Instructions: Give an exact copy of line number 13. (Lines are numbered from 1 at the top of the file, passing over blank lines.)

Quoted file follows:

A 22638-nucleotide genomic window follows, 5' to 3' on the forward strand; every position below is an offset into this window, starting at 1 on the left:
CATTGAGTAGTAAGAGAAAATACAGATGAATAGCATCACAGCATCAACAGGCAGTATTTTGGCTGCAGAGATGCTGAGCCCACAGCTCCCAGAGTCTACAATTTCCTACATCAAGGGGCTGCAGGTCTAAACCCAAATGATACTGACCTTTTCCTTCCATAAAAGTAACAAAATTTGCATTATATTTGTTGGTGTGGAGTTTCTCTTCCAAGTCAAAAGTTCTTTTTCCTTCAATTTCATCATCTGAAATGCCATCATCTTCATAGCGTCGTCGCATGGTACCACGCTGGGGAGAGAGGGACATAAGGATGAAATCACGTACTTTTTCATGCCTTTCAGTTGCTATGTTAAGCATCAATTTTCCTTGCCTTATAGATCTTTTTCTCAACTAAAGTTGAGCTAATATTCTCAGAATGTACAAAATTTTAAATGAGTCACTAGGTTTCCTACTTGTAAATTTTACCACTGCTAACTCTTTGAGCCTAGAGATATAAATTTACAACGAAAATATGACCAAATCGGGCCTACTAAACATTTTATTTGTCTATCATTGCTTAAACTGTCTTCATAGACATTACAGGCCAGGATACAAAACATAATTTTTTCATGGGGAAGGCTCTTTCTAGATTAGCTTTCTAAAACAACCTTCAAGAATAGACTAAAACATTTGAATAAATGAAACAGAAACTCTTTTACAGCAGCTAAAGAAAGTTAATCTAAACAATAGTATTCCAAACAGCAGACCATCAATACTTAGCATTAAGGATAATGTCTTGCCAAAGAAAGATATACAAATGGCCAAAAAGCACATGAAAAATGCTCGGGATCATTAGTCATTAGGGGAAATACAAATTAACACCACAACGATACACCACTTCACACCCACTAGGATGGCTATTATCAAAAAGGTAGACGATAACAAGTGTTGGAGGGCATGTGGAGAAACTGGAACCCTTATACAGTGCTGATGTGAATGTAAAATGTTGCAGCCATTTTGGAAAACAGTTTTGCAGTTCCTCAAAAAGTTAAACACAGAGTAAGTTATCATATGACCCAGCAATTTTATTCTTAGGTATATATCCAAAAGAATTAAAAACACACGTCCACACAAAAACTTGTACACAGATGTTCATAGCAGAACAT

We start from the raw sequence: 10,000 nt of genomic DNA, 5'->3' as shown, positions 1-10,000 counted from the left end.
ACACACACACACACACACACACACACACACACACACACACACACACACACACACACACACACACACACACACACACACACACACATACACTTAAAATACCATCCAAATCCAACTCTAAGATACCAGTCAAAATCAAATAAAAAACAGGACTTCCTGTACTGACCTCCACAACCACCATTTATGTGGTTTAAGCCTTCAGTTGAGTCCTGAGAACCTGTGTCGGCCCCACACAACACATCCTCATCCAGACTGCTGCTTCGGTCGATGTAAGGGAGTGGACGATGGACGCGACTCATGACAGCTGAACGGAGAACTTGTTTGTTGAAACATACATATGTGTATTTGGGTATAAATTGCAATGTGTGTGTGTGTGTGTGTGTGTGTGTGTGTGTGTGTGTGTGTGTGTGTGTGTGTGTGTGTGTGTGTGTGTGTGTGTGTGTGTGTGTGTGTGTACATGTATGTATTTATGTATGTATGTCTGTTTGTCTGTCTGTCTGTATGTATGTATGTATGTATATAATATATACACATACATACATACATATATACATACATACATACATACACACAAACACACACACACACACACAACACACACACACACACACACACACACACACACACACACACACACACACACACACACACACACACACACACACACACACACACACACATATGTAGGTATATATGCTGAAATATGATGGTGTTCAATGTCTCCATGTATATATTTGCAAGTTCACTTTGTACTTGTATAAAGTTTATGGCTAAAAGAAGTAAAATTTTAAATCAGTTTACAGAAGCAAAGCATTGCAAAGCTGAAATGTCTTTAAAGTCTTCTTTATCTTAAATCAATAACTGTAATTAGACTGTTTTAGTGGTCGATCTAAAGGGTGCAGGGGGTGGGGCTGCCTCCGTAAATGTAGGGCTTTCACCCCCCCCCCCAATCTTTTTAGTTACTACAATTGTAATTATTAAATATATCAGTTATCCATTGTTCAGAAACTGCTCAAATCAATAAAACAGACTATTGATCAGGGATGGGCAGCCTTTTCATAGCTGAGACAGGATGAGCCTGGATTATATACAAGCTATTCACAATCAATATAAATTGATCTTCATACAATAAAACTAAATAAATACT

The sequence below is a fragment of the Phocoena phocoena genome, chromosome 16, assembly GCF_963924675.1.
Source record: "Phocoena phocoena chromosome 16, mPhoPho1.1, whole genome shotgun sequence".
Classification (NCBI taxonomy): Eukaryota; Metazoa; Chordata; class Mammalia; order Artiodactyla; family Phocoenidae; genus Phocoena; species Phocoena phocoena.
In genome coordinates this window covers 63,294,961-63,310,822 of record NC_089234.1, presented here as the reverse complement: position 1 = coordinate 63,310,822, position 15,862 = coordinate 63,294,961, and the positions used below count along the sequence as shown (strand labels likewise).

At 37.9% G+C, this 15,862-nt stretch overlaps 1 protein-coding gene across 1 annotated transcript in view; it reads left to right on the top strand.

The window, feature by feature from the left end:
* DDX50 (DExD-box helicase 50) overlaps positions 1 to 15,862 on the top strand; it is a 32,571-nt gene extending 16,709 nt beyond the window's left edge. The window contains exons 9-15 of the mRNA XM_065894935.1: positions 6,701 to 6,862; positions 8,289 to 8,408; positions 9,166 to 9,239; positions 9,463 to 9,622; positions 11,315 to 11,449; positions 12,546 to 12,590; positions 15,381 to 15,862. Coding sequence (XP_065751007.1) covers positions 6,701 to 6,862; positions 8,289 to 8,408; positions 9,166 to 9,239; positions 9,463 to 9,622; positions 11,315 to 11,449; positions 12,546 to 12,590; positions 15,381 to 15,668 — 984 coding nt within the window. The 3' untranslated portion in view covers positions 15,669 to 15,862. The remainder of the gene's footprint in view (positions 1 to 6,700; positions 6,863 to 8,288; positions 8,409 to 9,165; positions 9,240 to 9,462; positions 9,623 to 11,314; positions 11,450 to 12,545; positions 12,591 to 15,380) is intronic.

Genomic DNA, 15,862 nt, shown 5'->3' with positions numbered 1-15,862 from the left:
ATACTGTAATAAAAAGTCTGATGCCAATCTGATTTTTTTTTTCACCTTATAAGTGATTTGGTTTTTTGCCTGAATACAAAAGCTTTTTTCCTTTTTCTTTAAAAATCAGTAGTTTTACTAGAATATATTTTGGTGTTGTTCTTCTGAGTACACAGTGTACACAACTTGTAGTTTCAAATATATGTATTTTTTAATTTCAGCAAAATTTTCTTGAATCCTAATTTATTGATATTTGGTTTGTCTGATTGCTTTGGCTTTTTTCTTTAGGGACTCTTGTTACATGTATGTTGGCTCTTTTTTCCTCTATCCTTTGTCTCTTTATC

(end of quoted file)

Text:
ATACTGTAATAAAAAGTCTGATGCCAATCTGATTTTTTTTTTCACCTTATAAGTGATTTGGTTTTTTGCCTGAATACAAAAGCTTTTTTCCTTTTTCTTTAAAAATCAGTAGTTTTACTAGAATATATTTTGGTGTTGTTCTTCTGAGTACACAGTGTACACAACTTGTAGTTTCAAATATATGTATTTTTTAATTTCAGCAAAATTTTCTTGAATCCTAATTTATTGATATTTGGTTTGTCTGATTGCTTTGGCTTTTTTCTTTAGGGACTCTTGTTACATGTATGTTGGCTCTTTTTTCCTCTATCCTTTGTCTCTTTATC